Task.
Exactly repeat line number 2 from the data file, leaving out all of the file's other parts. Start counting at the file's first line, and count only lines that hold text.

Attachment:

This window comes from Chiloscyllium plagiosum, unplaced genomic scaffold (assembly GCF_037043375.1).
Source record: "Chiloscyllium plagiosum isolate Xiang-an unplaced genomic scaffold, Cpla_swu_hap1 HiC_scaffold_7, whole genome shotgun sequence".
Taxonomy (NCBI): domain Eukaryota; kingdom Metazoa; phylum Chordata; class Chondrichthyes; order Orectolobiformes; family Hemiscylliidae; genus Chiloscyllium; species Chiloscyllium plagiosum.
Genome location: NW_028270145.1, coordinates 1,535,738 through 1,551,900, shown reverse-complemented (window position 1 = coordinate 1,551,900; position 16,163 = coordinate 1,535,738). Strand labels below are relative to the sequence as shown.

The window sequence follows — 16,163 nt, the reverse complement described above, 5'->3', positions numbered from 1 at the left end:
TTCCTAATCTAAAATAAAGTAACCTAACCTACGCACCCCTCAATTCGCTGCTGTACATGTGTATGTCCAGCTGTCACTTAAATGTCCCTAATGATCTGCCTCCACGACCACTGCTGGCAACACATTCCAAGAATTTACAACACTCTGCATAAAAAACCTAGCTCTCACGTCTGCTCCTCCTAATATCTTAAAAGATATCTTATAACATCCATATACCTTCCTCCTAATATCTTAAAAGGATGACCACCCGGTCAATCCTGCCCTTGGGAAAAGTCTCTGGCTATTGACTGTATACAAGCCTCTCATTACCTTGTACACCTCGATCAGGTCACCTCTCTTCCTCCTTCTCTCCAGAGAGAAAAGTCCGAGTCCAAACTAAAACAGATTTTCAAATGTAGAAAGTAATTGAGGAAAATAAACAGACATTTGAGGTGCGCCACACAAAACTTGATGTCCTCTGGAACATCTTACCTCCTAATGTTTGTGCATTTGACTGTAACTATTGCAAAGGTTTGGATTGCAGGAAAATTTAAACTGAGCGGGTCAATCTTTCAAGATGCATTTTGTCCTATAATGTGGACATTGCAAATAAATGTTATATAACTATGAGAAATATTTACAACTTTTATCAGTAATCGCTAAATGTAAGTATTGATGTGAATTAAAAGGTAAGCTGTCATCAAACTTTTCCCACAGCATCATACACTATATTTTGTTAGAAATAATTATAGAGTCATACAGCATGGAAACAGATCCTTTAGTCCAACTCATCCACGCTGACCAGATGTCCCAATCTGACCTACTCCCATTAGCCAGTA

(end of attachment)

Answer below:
Source record: "Chiloscyllium plagiosum isolate Xiang-an unplaced genomic scaffold, Cpla_swu_hap1 HiC_scaffold_7, whole genome shotgun sequence".